The news gap : when the information preferences of the media and the public diverge /

Saved in:
Bibliographic Details
Author / Creator:Boczkowski, Pablo J., author.
Imprint:Cambridge, Massachusetts : The MIT Press, [2013]
©2013
Description:1 online resource (xii, 302 pages) : illustrations
Language:English
Subject:Online journalism.
Online journalism -- Social aspects.
Online journalism -- Political aspects.
News audiences.
LANGUAGE ARTS & DISCIPLINES -- Journalism.
SOCIAL SCIENCE -- Media Studies.
Médias.
Utilisateurs d'information.
Internet.
Edition électronique.
Analyse sociologique.
Public.
News audiences.
Online journalism.
Online journalism -- Political aspects.
Journalismus
Online-Medien
Publikumsforschung
Informationsnachfrage
Massamedia.
Nieuwsvoorziening.
Electronic books.
Electronic books.
Format: E-Resource Book
URL for this record:http://pi.lib.uchicago.edu/1001/cat/bib/11208220
Hidden Bibliographic Details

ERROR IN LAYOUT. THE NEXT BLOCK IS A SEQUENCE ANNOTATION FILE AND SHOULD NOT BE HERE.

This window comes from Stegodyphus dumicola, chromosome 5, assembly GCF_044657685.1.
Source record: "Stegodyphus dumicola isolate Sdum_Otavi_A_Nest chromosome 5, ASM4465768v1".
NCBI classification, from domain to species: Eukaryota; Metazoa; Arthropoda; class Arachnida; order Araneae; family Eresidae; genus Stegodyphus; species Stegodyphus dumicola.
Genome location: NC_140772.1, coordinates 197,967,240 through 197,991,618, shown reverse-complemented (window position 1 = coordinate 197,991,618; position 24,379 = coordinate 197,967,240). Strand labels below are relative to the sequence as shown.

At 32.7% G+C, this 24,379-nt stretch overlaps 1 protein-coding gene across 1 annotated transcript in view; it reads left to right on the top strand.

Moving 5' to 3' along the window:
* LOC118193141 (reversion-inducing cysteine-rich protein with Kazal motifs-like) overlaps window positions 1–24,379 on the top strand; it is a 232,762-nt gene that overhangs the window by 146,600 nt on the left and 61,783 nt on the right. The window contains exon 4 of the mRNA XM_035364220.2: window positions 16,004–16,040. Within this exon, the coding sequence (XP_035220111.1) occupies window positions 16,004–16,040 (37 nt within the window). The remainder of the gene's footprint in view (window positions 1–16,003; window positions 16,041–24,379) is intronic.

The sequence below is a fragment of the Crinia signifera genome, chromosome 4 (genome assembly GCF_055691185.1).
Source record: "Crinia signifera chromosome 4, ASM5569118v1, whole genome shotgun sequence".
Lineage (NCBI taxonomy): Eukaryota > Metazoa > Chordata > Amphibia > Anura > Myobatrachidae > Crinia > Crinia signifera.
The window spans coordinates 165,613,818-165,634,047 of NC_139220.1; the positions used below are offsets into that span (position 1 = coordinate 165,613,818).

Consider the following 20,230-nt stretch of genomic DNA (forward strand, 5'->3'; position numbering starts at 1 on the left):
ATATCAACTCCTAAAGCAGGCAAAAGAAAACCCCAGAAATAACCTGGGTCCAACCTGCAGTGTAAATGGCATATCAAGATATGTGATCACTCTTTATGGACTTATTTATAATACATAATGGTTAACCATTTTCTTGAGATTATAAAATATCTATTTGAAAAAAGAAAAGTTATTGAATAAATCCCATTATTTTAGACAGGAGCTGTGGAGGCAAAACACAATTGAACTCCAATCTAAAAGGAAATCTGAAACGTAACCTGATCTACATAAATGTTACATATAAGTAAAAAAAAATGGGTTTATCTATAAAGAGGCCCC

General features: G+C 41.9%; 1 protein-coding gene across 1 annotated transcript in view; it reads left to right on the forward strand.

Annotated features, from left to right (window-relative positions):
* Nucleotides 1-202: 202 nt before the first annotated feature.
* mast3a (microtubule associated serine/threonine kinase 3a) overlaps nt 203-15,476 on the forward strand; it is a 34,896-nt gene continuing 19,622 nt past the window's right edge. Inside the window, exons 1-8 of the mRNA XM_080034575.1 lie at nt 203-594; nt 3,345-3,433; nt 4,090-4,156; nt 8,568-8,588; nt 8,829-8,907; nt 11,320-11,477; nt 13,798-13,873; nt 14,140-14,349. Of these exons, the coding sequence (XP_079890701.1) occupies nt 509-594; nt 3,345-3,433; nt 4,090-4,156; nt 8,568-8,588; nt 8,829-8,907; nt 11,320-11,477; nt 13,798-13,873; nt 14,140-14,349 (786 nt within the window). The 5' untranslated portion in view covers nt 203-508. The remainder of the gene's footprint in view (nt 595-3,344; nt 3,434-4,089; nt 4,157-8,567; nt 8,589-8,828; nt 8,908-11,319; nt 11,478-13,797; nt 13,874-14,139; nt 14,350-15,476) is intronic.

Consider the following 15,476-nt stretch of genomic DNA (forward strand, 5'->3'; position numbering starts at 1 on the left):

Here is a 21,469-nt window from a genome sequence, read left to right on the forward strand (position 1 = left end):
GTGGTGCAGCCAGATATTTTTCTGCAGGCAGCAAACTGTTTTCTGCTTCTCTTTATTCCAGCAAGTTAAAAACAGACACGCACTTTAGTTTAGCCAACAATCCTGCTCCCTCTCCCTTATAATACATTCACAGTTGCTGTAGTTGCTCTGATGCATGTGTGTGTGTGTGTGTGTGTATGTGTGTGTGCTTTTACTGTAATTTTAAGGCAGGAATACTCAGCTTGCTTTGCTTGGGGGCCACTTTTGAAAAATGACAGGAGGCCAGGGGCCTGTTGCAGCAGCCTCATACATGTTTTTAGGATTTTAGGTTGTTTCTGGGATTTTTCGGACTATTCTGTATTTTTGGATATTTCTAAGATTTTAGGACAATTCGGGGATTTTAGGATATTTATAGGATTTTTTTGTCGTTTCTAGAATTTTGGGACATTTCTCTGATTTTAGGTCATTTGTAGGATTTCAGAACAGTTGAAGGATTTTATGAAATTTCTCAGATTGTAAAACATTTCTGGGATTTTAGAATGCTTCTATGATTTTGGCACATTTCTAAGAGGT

Other authors / contributors:Mitchelstein, Eugenia, 1979- author.
ISBN:9781461947981
1461947987
9780262318181
0262318180
9780262019835
0262019833
Notes:Includes bibliographical references and index.
Print version record.
Summary:"The websites of major media organizations -- CNN, USA Today, the Guardian, and others -- provide the public with much of the online news they consume. But although a large proportion of the top stories these sites disseminate cover politics, international relations, and economics, users of these sites show a preference (as evidenced by the most viewed stories) for news about sports, crime, entertainment, and weather. In this book, Pablo Boczkowski and Eugenia Mitchelstein examine the divergence in preferences and consider its implications for the media industry and democratic life in the digital age. Drawing on analyses of more than 50,000 stories posted on twenty news sites in seven countries in North and South America and Western Europe, Boczkowski and Mitchelstein find that the gap in news preferences exists regardless of ideological orientation or national media culture, and that it is not affected by innovations in forms of storytelling, such as blogs and user-generated content on mainstream news sites. Drawing upon these findings, they explore the news gap's troubling consequences for the matrix that connects communication, technology, and politics in the digital age."
Other form:Print version: Boczkowski, Pablo J. News gap 9780262019835